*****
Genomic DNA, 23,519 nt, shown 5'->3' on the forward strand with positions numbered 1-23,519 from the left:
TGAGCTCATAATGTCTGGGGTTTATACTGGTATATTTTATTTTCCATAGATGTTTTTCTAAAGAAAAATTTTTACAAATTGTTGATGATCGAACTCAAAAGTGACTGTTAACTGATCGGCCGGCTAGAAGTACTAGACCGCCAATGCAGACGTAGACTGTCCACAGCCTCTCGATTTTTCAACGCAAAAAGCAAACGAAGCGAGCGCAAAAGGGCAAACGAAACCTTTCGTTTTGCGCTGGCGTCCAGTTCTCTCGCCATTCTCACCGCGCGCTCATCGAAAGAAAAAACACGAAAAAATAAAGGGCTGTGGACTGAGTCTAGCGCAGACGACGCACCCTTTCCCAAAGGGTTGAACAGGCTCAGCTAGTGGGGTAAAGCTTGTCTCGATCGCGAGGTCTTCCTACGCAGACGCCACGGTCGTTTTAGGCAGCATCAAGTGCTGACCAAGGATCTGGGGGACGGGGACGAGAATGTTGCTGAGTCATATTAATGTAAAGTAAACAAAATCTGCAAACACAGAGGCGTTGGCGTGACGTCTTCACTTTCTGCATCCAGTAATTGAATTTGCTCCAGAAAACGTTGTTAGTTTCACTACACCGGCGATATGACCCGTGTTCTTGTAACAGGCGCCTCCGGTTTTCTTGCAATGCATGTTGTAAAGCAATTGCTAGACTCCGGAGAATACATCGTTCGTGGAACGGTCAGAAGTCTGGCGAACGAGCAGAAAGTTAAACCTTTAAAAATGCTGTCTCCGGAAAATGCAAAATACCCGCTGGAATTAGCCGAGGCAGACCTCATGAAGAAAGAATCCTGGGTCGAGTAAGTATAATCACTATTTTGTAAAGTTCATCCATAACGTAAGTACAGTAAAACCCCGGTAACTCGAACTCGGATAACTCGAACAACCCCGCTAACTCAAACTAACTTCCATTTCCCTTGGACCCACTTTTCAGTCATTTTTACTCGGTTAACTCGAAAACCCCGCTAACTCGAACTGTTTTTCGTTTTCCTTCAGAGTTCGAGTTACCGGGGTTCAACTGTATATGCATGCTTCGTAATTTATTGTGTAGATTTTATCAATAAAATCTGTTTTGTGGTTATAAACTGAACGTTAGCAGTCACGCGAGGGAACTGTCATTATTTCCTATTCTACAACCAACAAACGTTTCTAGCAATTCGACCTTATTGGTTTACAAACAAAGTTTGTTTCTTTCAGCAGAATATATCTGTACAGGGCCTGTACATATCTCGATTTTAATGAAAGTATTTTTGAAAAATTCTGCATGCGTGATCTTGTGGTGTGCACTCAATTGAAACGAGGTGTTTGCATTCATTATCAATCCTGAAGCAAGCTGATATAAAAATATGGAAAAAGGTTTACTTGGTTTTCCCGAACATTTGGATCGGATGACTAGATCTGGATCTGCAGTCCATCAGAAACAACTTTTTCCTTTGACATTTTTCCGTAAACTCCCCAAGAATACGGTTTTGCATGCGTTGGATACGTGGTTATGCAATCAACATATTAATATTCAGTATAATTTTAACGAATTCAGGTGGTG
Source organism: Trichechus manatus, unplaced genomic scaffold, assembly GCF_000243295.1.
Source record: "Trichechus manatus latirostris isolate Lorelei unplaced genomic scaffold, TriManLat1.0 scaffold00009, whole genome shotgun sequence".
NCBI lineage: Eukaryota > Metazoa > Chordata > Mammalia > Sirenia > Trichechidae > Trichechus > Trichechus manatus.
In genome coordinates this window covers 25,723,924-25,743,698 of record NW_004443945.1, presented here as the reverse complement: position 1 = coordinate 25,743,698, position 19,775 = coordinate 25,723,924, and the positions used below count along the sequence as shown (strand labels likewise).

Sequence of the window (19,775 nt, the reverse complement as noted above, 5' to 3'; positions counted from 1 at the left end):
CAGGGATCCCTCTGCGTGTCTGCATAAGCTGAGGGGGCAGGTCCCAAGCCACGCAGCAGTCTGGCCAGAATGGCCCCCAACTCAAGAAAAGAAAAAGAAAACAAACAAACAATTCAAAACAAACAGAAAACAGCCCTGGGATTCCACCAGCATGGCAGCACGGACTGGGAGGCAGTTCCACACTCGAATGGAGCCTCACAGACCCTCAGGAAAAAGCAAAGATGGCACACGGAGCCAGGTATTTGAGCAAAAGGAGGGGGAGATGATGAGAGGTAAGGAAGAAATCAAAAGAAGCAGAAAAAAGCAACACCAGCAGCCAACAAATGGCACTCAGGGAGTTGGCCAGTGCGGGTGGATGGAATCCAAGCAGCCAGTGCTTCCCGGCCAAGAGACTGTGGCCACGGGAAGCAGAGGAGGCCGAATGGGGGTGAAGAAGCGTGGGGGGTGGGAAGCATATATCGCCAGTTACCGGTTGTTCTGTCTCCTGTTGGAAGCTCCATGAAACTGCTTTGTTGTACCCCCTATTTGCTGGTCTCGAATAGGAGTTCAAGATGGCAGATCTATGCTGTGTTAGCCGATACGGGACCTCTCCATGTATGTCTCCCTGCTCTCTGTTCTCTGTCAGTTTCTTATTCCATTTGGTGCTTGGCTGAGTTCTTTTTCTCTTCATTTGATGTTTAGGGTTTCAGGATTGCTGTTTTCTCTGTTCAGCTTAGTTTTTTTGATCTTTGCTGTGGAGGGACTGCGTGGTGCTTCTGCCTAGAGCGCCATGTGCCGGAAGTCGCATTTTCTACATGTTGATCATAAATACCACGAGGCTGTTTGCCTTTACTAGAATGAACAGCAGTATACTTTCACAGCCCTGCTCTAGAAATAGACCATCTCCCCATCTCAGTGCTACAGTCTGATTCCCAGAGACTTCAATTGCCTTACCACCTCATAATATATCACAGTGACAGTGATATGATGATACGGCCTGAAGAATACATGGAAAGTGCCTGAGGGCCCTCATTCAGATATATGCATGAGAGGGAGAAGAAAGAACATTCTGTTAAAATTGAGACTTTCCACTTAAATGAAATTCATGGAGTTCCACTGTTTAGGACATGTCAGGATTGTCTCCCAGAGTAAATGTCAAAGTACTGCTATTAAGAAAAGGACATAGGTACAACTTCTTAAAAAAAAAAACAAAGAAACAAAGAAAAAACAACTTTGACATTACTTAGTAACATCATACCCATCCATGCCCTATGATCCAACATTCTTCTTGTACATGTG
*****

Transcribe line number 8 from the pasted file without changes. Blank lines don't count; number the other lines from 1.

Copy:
CAGGGATCCCTCTGCGTGTCTGCATAAGCTGAGGGGGCAGGTCCCAAGCCACGCAGCAGTCTGGCCAGAATGGCCCCCAACTCAAGAAAAGAAAAAGAAAACAAACAAACAATTCAAAACAAACAGAAAACAGCCCTGGGATTCCACCAGCATGGCAGCACGGACTGGGAGGCAGTTCCACACTCGAATGGAGCCTCACAGACCCTCAGGAAAAAGCAAAGATGGCACACGGAGCCAGGTATTTGAGCAAAAGGAGGGGGAGATGATGAGAGGTAAGGAAGAAATCAAAAGAAGCAGAAAAAAGCAACACCAGCAGCCAACAAATGGCACTCAGGGAGTTGGCCAGTGCGGGTGGATGGAATCCAAGCAGCCAGTGCTTCCCGGCCAAGAGACTGTGGCCACGGGAAGCAGAGGAGGCCGAATGGGGGTGAAGAAGCGTGGGGGGTGGGAAGCATATATCGCCAGTTACCGGTTGTTCTGTCTCCTGTTGGAAGCTCCATGAAACTGCTTTGTTGTACCCCCTATTTGCTGGTCTCGAATAGGAGTTCAAGATGGCAGATCTATGCTGTGTTAGCCGATACGGGACCTCTCCATGTATGTCTCCCTGCTCTCTGTTCTCTGTCAGTTTCTTATTCCATTTGGTGCTTGGCTGAGTTCTTTTTCTCTTCATTTGATGTTTAGGGTTTCAGGATTGCTGTTTTCTCTGTTCAGCTTAGTTTTTTTGATCTTTGCTGTGGAGGGACTGCGTGGTGCTTCTGCCTAGAGCGCCATGTGCCGGAAGTCGCATTTTCTACATGTTGATCATAAATACCACGAGGCTGTTTGCCTTTACTAGAATGAACAGCAGTATACTTTCACAGCCCTGCTCTAGAAATAGACCATCTCCCCATCTCAGTGCTACAGTCTGATTCCCAGAGACTTCAATTGCCTTACCACCTCATAATATATCACAGTGACAGTGATATGATGATACGGCCTGAAGAATACATGGAAAGTGCCTGAGGGCCCTCATTCAGATATATGCATGAGAGGGAGAAGAAAGAACATTCTGTTAAAATTGAGACTTTCCACTTAAATGAAATTCATGGAGTTCCACTGTTTAGGACATGTCAGGATTGTCTCCCAGAGTAAATGTCAAAGTACTGCTATTAAGAAAAGGACATAGGTACAACTTCTTAAAAAAAAAAACAAAGAAACAAAGAAAAAACAACTTTGACATTACTTAGTAACATCATACCCATCCATGCCCTATGATCCAACATTCTTCTTGTACATGTG